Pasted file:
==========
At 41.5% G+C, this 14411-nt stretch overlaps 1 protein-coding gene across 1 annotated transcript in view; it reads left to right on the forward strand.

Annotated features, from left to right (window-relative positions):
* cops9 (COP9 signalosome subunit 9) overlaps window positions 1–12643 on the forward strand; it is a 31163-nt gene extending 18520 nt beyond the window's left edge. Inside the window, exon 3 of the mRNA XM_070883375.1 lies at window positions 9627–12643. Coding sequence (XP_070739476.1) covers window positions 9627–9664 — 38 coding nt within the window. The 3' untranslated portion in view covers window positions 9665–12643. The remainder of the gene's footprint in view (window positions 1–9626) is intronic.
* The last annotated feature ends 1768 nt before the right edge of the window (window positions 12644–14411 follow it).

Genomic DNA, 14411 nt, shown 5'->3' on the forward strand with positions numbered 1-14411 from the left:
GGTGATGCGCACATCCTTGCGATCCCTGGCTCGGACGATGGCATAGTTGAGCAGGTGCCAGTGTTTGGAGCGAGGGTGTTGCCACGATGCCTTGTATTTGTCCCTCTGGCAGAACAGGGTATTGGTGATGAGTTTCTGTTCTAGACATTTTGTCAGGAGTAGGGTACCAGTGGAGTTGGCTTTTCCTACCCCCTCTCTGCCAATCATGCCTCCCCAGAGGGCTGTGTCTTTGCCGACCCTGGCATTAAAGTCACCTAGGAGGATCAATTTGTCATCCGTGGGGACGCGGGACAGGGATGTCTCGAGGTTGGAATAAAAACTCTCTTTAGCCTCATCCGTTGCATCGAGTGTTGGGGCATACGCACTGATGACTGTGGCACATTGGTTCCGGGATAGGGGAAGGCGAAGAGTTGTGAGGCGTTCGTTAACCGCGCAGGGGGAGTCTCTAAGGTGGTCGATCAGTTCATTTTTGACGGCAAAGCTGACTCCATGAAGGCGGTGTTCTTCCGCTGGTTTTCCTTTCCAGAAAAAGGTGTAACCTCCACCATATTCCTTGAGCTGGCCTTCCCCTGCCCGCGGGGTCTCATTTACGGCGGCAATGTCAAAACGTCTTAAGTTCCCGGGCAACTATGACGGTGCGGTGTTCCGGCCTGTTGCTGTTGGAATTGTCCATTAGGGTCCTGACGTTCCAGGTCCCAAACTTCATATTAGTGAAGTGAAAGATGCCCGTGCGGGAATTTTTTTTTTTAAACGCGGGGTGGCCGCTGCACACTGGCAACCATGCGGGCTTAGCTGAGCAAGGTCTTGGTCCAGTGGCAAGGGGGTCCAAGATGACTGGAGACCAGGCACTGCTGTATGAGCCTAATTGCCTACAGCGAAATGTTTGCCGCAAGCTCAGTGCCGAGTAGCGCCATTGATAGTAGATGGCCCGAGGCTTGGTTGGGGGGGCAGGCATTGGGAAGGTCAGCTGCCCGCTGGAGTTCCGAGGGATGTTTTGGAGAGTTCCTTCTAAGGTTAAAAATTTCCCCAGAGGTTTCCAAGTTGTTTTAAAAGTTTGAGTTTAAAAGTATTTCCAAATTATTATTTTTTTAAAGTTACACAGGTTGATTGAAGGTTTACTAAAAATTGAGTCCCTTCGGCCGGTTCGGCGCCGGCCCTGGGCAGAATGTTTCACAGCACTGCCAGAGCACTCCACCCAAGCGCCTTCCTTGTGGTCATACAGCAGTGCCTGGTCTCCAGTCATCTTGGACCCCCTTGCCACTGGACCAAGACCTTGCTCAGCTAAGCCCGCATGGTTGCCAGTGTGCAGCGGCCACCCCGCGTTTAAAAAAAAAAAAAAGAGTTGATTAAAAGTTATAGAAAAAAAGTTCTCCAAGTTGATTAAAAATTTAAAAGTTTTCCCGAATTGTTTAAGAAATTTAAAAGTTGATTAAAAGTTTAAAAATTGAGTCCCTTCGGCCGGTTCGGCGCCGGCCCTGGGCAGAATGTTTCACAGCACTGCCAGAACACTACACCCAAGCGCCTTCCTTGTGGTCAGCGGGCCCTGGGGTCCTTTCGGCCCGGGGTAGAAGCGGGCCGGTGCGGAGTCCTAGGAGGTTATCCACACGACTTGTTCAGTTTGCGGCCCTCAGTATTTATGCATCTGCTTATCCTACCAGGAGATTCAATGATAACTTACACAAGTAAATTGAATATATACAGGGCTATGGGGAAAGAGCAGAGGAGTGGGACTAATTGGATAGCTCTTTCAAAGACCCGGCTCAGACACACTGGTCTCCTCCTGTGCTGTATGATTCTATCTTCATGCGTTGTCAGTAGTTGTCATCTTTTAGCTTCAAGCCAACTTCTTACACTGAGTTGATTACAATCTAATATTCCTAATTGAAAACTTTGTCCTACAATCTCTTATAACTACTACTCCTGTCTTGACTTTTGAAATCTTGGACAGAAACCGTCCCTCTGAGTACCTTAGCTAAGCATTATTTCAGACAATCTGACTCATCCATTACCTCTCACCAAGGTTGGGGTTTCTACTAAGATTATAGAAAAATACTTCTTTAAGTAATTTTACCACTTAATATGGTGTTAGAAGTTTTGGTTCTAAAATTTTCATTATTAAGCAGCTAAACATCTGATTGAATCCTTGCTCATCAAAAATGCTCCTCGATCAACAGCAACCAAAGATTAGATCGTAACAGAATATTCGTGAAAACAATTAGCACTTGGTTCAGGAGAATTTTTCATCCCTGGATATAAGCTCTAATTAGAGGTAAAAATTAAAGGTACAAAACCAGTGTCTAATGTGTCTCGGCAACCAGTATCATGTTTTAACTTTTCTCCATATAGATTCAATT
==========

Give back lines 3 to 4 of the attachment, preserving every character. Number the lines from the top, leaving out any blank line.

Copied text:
* cops9 (COP9 signalosome subunit 9) overlaps window positions 1–12643 on the forward strand; it is a 31163-nt gene extending 18520 nt beyond the window's left edge. Inside the window, exon 3 of the mRNA XM_070883375.1 lies at window positions 9627–12643. Coding sequence (XP_070739476.1) covers window positions 9627–9664 — 38 coding nt within the window. The 3' untranslated portion in view covers window positions 9665–12643. The remainder of the gene's footprint in view (window positions 1–9626) is intronic.
* The last annotated feature ends 1768 nt before the right edge of the window (window positions 12644–14411 follow it).